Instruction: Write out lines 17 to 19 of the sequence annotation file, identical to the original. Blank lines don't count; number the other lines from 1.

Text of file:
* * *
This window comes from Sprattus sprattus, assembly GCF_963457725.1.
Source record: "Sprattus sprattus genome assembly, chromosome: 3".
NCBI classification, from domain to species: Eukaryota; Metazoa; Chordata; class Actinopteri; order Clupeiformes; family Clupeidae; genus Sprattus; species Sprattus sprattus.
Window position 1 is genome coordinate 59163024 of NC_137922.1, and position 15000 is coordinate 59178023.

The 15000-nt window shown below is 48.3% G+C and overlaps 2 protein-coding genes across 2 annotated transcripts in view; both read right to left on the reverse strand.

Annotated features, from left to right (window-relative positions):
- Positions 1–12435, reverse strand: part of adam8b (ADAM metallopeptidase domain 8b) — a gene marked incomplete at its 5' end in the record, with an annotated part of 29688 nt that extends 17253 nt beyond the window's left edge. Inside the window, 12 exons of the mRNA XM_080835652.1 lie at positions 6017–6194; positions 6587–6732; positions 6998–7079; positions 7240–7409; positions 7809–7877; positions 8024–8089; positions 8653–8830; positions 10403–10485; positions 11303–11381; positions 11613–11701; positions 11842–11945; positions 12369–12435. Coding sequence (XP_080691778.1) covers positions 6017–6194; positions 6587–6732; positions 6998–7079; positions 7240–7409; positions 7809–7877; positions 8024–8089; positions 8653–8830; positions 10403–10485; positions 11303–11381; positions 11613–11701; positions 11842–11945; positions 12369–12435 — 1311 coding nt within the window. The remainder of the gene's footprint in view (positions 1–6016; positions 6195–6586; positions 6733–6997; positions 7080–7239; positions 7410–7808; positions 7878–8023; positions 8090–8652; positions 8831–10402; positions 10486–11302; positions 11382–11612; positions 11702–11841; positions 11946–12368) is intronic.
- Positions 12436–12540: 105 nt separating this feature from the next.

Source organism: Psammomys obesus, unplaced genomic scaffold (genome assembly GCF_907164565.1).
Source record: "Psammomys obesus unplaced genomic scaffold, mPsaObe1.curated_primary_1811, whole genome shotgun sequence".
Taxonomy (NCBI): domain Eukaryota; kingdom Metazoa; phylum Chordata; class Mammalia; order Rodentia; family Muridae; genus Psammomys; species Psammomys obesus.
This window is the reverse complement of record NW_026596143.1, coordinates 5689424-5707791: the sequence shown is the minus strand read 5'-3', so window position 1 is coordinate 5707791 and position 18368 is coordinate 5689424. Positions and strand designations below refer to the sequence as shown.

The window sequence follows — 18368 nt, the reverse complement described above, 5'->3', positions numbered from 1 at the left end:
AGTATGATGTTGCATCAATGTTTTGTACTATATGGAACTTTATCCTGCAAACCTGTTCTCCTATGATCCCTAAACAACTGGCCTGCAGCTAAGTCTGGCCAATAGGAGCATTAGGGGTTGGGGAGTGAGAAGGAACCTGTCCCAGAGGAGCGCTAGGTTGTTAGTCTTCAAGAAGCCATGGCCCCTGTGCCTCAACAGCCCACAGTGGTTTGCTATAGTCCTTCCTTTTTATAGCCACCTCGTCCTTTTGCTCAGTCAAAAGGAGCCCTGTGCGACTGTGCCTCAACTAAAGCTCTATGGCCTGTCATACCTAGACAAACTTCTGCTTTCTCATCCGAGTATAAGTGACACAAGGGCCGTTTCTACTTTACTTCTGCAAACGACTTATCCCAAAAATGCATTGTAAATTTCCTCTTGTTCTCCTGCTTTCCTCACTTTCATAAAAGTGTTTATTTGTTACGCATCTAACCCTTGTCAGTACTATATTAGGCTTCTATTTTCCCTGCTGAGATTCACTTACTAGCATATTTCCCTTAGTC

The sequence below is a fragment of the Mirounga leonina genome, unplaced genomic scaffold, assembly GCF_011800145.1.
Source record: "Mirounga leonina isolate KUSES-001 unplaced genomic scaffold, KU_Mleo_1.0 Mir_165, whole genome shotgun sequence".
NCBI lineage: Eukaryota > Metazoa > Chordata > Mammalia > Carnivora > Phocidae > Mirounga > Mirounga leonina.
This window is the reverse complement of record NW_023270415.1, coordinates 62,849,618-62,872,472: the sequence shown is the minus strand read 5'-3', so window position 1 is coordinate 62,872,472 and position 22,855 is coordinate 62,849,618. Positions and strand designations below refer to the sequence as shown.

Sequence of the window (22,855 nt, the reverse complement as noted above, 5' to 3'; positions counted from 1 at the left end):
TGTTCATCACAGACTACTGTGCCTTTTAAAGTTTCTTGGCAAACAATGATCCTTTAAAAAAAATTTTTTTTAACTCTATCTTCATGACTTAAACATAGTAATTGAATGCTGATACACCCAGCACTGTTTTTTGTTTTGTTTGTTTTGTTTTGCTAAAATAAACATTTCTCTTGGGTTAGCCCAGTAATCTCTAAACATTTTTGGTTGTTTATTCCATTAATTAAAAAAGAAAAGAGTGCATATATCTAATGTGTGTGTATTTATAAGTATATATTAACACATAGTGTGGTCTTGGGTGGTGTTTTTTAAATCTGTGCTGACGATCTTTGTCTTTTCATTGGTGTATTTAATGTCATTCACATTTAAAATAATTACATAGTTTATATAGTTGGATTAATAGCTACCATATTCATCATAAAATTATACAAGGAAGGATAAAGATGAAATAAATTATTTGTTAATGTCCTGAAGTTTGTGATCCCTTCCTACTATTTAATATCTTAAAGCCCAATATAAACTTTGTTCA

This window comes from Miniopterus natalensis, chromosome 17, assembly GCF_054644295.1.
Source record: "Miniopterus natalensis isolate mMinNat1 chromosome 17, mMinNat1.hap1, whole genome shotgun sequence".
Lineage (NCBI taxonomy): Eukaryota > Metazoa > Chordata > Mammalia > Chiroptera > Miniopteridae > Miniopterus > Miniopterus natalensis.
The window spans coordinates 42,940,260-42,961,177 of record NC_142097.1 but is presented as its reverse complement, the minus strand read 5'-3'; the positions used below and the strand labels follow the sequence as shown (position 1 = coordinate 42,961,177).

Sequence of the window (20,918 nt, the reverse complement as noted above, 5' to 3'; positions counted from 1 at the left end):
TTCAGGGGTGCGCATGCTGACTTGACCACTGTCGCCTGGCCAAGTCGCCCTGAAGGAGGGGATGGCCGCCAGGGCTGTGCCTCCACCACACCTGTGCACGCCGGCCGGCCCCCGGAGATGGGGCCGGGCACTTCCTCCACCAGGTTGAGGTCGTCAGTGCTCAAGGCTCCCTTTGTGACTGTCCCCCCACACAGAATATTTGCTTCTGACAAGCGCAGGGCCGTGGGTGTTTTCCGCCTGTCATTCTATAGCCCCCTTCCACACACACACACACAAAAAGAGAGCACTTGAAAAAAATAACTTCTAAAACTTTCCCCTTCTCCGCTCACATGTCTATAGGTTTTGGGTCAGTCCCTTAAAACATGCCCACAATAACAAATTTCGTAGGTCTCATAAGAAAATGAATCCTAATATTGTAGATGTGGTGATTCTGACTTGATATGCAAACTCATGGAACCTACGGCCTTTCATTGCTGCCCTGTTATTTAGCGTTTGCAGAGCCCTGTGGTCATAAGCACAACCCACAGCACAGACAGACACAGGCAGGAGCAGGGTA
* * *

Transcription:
NCBI lineage: Eukaryota > Metazoa > Chordata > Mammalia > Carnivora > Phocidae > Mirounga > Mirounga leonina.
This window is the reverse complement of record NW_023270415.1, coordinates 62,849,618-62,872,472: the sequence shown is the minus strand read 5'-3', so window position 1 is coordinate 62,872,472 and position 22,855 is coordinate 62,849,618. Positions and strand designations below refer to the sequence as shown.

Sequence of the window (22,855 nt, the reverse complement as noted above, 5' to 3'; positions counted from 1 at the left end):